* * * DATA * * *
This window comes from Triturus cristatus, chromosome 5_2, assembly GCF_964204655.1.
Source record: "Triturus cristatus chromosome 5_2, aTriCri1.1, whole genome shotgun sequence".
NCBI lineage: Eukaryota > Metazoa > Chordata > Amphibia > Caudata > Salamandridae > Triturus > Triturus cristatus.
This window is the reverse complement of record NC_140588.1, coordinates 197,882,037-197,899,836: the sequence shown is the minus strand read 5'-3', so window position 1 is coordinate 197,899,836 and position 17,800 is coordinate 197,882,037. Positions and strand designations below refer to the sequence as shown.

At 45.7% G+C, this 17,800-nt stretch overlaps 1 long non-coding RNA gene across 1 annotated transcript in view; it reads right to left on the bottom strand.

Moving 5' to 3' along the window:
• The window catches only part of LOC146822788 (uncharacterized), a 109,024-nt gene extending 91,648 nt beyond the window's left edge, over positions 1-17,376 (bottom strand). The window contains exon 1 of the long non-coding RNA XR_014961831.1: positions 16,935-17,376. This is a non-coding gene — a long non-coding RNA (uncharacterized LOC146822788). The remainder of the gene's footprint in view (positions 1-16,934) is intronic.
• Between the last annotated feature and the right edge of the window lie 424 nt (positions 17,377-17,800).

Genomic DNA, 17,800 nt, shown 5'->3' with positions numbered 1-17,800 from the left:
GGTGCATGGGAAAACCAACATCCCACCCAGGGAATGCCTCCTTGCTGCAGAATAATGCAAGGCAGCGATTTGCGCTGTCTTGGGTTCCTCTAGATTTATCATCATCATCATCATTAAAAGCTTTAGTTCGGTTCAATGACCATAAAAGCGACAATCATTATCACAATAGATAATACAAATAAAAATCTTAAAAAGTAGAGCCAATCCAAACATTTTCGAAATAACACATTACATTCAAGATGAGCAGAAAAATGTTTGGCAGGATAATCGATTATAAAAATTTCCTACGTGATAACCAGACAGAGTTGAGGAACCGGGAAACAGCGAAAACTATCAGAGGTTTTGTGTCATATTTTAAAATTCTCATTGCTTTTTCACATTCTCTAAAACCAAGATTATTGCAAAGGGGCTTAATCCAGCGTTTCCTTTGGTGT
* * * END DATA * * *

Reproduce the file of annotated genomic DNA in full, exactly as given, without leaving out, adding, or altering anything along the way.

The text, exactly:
This window comes from Triturus cristatus, chromosome 5_2, assembly GCF_964204655.1.
Source record: "Triturus cristatus chromosome 5_2, aTriCri1.1, whole genome shotgun sequence".
NCBI lineage: Eukaryota > Metazoa > Chordata > Amphibia > Caudata > Salamandridae > Triturus > Triturus cristatus.
This window is the reverse complement of record NC_140588.1, coordinates 197,882,037-197,899,836: the sequence shown is the minus strand read 5'-3', so window position 1 is coordinate 197,899,836 and position 17,800 is coordinate 197,882,037. Positions and strand designations below refer to the sequence as shown.

At 45.7% G+C, this 17,800-nt stretch overlaps 1 long non-coding RNA gene across 1 annotated transcript in view; it reads right to left on the bottom strand.

Moving 5' to 3' along the window:
• The window catches only part of LOC146822788 (uncharacterized), a 109,024-nt gene extending 91,648 nt beyond the window's left edge, over positions 1-17,376 (bottom strand). The window contains exon 1 of the long non-coding RNA XR_014961831.1: positions 16,935-17,376. This is a non-coding gene — a long non-coding RNA (uncharacterized LOC146822788). The remainder of the gene's footprint in view (positions 1-16,934) is intronic.
• Between the last annotated feature and the right edge of the window lie 424 nt (positions 17,377-17,800).

Genomic DNA, 17,800 nt, shown 5'->3' with positions numbered 1-17,800 from the left:
GGTGCATGGGAAAACCAACATCCCACCCAGGGAATGCCTCCTTGCTGCAGAATAATGCAAGGCAGCGATTTGCGCTGTCTTGGGTTCCTCTAGATTTATCATCATCATCATCATTAAAAGCTTTAGTTCGGTTCAATGACCATAAAAGCGACAATCATTATCACAATAGATAATACAAATAAAAATCTTAAAAAGTAGAGCCAATCCAAACATTTTCGAAATAACACATTACATTCAAGATGAGCAGAAAAATGTTTGGCAGGATAATCGATTATAAAAATTTCCTACGTGATAACCAGACAGAGTTGAGGAACCGGGAAACAGCGAAAACTATCAGAGGTTTTGTGTCATATTTTAAAATTCTCATTGCTTTTTCACATTCTCTAAAACCAAGATTATTGCAAAGGGGCTTAATCCAGCGTTTCCTTTGGTGT